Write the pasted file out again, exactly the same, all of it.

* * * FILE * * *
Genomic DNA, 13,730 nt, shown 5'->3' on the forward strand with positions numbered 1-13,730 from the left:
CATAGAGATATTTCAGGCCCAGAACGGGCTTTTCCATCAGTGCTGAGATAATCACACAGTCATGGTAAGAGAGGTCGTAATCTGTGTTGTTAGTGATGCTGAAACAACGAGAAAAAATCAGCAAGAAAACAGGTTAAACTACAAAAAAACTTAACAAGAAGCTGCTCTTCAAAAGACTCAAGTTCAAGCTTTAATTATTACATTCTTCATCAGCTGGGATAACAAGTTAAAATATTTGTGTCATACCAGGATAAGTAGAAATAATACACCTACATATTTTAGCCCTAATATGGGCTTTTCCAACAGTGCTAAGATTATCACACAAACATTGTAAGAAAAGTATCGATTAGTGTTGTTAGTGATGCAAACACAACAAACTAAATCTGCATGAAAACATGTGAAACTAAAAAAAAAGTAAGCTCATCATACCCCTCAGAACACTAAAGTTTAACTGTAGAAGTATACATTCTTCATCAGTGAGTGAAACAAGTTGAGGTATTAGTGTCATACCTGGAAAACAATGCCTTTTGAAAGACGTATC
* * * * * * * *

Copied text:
Genomic DNA, 13,730 nt, shown 5'->3' on the forward strand with positions numbered 1-13,730 from the left:
CATAGAGATATTTCAGGCCCAGAACGGGCTTTTCCATCAGTGCTGAGATAATCACACAGTCATGGTAAGAGAGGTCGTAATCTGTGTTGTTAGTGATGCTGAAACAACGAGAAAAAATCAGCAAGAAAACAGGTTAAACTACAAAAAAACTTAACAAGAAGCTGCTCTTCAAAAGACTCAAGTTCAAGCTTTAATTATTACATTCTTCATCAGCTGGGATAACAAGTTAAAATATTTGTGTCATACCAGGATAAGTAGAAATAATACACCTACATATTTTAGCCCTAATATGGGCTTTTCCAACAGTGCTAAGATTATCACACAAACATTGTAAGAAAAGTATCGATTAGTGTTGTTAGTGATGCAAACACAACAAACTAAATCTGCATGAAAACATGTGAAACTAAAAAAAAAGTAAGCTCATCATACCCCTCAGAACACTAAAGTTTAACTGTAGAAGTATACATTCTTCATCAGTGAGTGAAACAAGTTGAGGTATTAGTGTCATACCTGGAAAACAATGCCTTTTGAAAGACGTATC